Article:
An analysis of Antarctica’s Pope, Smith and Kohler glaciers by researchers at the University of California, Irvine, NASA’s Jet Propulsion Laboratory, the University of Houston and other institutions has revealed an aggressive pattern of retreat connected to high melt rates of floating ice in the Amundsen Sea Embayment sector of West Antarctica.
In a paper published recently in Nature Geoscience, the team reports that the grounding line — where ice moves off the land and begins to float — of Pope Glacier retreated 3.5 kilometers in 3.6 months for an average of nearly 12 kilometers per year in 2017. Between 2016 and 2018, the western portion of Smith Glacier retreated at 2 kilometers per year and Kohler Glacier at 1.3 kilometers per year.
Observations from 2018 to 2020 showed a slowing of these rates, but the movement is still faster than anticipated by the glaciology community’s yearly numerical models, according to the researchers.
“Alpine glaciers retreat by about 1 kilometer per century, so it’s alarming to see these Antarctic glaciers receding at as much as 12 times that rate per year,” said co-author Eric Rignot, UCI Donald Bren Professor and Chancellor’s Professor of Earth system science and NASA JPL senior research scientist. “This pace is at the upper limit of what our models can replicate.”
The Pine Island, Thwaites, Haynes, Pope, Smith and Kohler glaciers flow into West Antarctica’s Amundsen Sea Embayment, which covers an area roughly the size of Texas. The volume of non-floating ice in these glaciers is equivalent to a 1.2-meter (nearly 4-foot) increase in global sea level.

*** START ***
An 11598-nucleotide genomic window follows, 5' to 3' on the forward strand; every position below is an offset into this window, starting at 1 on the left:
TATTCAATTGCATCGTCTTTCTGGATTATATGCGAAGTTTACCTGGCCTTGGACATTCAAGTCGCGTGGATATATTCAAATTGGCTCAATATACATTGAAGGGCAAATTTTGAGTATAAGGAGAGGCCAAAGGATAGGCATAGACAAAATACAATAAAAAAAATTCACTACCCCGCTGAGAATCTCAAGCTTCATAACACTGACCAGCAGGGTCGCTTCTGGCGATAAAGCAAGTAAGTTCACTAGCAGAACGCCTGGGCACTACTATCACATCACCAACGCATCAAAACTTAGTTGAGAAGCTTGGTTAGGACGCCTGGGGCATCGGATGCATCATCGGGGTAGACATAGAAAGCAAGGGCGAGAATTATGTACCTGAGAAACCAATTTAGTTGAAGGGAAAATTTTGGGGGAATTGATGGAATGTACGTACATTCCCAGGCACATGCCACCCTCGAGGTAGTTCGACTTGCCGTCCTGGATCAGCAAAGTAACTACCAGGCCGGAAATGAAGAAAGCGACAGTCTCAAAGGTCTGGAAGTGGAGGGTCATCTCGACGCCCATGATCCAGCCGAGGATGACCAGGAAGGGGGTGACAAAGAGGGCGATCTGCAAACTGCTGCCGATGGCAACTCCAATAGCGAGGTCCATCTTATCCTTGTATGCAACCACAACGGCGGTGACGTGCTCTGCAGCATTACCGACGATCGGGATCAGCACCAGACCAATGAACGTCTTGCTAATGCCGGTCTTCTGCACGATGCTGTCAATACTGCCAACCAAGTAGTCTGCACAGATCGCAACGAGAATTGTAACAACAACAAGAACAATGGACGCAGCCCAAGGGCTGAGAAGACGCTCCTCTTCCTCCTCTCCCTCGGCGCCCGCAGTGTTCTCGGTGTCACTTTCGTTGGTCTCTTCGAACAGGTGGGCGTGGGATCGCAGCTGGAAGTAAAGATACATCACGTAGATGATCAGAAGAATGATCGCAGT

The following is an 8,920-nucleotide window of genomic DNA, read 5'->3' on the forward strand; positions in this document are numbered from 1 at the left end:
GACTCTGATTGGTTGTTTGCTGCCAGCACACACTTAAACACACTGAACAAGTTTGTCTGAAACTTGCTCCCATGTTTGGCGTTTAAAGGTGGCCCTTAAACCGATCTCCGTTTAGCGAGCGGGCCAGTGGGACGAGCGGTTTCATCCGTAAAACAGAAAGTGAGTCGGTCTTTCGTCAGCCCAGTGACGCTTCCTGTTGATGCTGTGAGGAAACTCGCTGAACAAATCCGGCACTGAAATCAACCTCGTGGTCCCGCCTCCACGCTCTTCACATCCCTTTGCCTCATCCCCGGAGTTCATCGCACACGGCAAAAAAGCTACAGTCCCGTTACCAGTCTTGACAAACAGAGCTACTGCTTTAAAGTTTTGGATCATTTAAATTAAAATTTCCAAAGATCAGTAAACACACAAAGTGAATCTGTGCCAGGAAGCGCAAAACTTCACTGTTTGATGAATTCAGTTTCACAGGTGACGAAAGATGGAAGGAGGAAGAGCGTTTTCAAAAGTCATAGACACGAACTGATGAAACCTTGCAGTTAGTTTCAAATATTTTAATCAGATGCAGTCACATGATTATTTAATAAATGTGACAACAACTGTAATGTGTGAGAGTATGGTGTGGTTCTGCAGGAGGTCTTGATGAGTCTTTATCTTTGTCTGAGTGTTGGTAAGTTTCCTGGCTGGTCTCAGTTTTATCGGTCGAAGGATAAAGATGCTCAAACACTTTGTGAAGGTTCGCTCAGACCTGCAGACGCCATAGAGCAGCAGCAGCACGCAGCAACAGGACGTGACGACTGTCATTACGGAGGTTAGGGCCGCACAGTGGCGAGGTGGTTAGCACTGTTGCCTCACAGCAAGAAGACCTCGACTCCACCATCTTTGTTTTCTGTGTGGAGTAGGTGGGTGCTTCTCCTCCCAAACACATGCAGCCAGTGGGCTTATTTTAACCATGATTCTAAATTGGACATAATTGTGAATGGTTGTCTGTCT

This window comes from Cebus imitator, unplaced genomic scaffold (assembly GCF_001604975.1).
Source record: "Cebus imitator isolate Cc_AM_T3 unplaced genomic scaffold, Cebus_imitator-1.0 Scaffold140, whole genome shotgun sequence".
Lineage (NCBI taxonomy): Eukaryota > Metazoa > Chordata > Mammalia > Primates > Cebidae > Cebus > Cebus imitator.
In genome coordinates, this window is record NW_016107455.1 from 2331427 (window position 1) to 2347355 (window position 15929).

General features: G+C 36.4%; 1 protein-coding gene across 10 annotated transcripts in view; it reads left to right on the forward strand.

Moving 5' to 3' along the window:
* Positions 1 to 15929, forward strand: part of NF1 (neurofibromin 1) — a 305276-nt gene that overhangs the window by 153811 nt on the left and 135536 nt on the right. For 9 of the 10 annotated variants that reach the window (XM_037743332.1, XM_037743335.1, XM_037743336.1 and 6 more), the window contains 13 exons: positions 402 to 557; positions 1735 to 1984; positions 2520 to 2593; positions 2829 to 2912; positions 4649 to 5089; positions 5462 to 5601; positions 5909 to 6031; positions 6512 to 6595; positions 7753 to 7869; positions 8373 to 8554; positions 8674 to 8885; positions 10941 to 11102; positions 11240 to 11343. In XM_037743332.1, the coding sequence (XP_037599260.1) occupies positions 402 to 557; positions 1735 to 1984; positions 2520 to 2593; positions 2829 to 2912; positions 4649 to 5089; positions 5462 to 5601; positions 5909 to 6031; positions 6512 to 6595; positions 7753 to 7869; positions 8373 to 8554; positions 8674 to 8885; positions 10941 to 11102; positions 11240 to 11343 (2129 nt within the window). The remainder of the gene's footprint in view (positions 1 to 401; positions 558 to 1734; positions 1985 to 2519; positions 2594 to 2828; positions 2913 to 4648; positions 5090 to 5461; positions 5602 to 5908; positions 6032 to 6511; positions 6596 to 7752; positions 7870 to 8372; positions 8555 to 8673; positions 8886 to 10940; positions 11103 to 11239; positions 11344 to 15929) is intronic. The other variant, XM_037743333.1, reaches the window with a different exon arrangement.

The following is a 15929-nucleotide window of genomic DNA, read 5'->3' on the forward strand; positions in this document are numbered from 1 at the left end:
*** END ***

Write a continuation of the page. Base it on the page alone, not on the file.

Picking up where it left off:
Rignot and his colleagues surveyed the glaciers multiple times per year via synthetic aperture radar interferometry observations from Italy’s COSMO-SkyMed satellite system. Combining these data with digital elevation models of the ice surface generated through readings from the German Aerospace Center’s TanDEM-X satellite, the glaciologists were able to gain valuable information about the movement of glacier grounding lines and ice sheet thickness since 2014.
Rignot said the main culprit in the rapid glacier retreat is the interaction of floating ice and seawater, particularly in newly formed cavities at the ice-ocean boundary.
“Pressurized seawater intrudes into sub-glacial gaps and melts grounded ice,” said lead author Pietro Milillo, an associate project scientist in UCI’s Department of Earth System Science during this research project who’s now an assistant professor of civil and environmental engineering at the University of Houston. “This process has an added effect of reducing basal resistance, which speeds up glacier retreat.”
Equivalent to about 6 centimeters of global sea level rise, the Pope, Smith and Kohler glaciers account for a relatively small contribution in the Amundsen Sea Embayment sector. But the physical dynamics of the retreat of these three smaller glaciers that were the focus of the UCI/NASA JPL study are also in effect for the Thwaites and Pine Island glaciers, according to Rignot.
“The destabilization of the Thwaites and Pine Island glaciers, which are also subject to rapid retreat from the intrusion of ocean water beneath the ice, can raise global sea level by more than a meter and cause the destabilization of a huge swath of West Antarctica,” he said. “When that happens, which could be in as soon as a few years, we will have a major problem on our hands.”
Joining Rignot and Milillo on this project — which was funded by NASA’s Cryospheric Sciences Program and the Natural Environment Research Council/National Science Foundation’s International Thwaites Glacier Collaboration — were Bernd Scheuchl, associate project scientist, and Jeremie Mouginot, associate researcher, of UCI’s Department of Earth System Science; Paola Rizzoli, Jose Luis Bueso-Bello and Pau Prats-Iraola of the German Aerospace Center’s Microwaves and Radar Institute; and Luigi Dini of the Italian Space Agency in Matera.
- P. Milillo, E. Rignot, P. Rizzoli, B. Scheuchl, J. Mouginot, J. L. Bueso-Bello, P. Prats-Iraola, L. Dini. Rapid glacier retreat rates observed in West Antarctica. Nature Geoscience, 2022; 15 (1): 48 DOI: 10.1038/s41561-021-00877-z